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Freestanding Greenhouse: Pros & Cons


Freestanding Greenhouses:  Pros & Cons 

A freestanding greenhouse is just what the name implies: a structure that’s not attached to another structure. It may be a simple arch shape with no sidewall, have sidewalls just a few feet high, or have sidewalls 8-10’(2.4-3.0m) high. This is in contrast to the other common greenhouse design---the gutter-connected house—in which numerous houses, or “bays”, are connected together to create one large greenhouse.

The freestanding poly greenhouses could be built, covered, and put to use in a matter of days, compared to weeks or months for a glass-covered greenhouse. The basic uses for these greenhouses were similar, but there seemed to be a greater emphasis on using the structures for starring material from seed, such as starter plants for vegetable field crops, as well as for overwintering woody and perennial nursery crops.

The plastic greenhouses were considerably tighter than glass houses, which had laps between the panes that leaked air. The solar gain was equal to or greater than glass (even with approximately 15% less light transmission), and they held temperature much longer. These environment changes were now creating distinctly different reasons to use greenhouses for a variety of cultural applications. A whole new growing environment was available for various plant material and to traditional growers as well as the new breed of poly-greenhouse growers.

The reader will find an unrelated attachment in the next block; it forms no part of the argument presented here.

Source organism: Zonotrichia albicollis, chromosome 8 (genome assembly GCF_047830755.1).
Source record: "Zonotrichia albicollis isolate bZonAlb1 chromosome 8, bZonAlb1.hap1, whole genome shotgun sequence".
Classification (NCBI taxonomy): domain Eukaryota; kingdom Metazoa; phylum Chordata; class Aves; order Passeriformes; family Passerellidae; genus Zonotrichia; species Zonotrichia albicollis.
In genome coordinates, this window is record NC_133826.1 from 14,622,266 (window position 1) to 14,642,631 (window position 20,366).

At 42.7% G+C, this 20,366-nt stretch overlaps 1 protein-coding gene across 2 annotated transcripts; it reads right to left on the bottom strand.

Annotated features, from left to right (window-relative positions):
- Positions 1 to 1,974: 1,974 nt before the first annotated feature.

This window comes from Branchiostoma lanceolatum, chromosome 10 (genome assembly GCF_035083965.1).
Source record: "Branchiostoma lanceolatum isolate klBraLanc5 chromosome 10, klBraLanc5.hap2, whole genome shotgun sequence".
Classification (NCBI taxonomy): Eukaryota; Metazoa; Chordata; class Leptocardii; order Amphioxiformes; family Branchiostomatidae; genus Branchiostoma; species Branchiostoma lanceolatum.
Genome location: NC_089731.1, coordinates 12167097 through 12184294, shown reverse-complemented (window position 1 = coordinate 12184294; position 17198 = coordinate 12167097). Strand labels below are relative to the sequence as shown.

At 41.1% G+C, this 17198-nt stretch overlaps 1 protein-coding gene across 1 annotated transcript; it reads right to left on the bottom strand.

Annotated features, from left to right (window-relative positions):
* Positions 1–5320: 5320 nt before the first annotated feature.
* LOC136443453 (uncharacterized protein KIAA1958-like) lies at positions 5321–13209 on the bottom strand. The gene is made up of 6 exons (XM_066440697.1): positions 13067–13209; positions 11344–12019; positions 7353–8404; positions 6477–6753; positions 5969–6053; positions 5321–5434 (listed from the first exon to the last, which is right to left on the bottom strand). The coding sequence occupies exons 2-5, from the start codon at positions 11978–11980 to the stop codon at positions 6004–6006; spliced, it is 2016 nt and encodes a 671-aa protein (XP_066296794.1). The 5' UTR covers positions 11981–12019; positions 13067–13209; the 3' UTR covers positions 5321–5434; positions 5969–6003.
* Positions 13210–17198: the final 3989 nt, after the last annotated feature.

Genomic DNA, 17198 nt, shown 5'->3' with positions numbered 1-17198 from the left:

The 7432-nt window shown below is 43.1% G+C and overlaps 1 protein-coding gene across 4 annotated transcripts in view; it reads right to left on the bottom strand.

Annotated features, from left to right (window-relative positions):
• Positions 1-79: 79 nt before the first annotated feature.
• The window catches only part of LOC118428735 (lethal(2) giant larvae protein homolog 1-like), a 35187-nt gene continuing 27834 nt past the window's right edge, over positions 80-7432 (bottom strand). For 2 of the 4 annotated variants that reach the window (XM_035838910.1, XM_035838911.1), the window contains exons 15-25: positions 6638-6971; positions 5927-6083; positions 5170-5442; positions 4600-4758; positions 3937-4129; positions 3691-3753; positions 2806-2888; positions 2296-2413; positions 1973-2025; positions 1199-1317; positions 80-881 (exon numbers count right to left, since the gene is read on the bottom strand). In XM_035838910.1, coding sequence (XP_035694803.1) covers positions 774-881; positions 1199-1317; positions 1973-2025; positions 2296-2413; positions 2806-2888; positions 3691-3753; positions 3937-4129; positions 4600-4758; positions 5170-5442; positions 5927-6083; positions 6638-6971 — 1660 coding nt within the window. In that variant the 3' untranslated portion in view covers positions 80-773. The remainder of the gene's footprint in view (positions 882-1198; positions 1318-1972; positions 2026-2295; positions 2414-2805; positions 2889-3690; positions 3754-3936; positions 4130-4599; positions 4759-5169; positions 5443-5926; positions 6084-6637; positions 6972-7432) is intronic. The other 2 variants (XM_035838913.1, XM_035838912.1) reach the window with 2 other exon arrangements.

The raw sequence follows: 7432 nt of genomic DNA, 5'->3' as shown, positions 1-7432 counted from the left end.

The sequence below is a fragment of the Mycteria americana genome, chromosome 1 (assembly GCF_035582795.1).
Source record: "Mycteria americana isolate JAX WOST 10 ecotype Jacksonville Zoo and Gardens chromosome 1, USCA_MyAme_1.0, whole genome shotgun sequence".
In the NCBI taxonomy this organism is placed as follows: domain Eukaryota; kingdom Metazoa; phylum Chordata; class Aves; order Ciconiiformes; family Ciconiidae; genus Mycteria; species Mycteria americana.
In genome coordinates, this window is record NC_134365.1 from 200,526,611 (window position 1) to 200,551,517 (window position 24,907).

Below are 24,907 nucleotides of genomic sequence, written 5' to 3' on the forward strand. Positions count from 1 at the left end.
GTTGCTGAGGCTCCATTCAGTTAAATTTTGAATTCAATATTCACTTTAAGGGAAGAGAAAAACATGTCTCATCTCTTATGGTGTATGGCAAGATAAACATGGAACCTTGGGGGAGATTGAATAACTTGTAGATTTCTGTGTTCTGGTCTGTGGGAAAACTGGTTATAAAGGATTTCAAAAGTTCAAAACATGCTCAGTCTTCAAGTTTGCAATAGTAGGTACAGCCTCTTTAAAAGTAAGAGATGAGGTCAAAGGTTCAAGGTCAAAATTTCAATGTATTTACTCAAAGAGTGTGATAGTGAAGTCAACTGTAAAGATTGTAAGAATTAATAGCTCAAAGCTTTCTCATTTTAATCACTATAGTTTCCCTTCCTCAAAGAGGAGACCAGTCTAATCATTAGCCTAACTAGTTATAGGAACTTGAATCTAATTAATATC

Pros and Cons

Several major issues arise when considering whether to build freestanding greenhouses versus gutter connected structures,including landvalue and tax implications,production planning,the crop type ,the labor involved,utility costs,and time to build.

 Freestanding greenhouses still offer the lowest investment dollars per square foot of facility space. However,heating and ventilation costs can be higher, as each house needs its own heating and ventilation equipment.

 Labor and mechanization costs are usually higher in individual houses compared with gutter-connected buildings once your business approaches 1/2 acre(0.2 ha)in covered production area,as it's difficult(although not impossible)to use automation such as monorails,conveyors,or movable tables to move product.

 Freestanding houses take up more space than gutter-connected houses,as you need to leave space between each house.If useable building space on your site is at a premium,by the time the plan is properly laid out with all the required outbuildings,along with all the bells and whistles you might want inside the greenhouses,the initial benefits oflow-cost individual house may diminish compared with a gutter-connected house.  

 If you need a sophisticated level of environment control and auto mation within your greenhouse for the crop you plan to grow,for the crops you plan to grow,for example with bedding plant plugs ,you may want to consider a gutter-connected structure.  

 With freestanding houses,if you have an insect or disease problem in one house,you can easily keep the problem isolated.

 Freestanding  houses can be relocated on your prop-erty more easily than a gutter-connected house if your land-use plans change.

 Many growers have been very successful using low-cost freestanding houses for the bulk of their production.Several of the nation's largest growers,such as Harts Nursery of Jefferson, Oregon,utilize hundreds of freestanding houses to produce bedding plants. These buildings offer speed,flexibility,and few complications.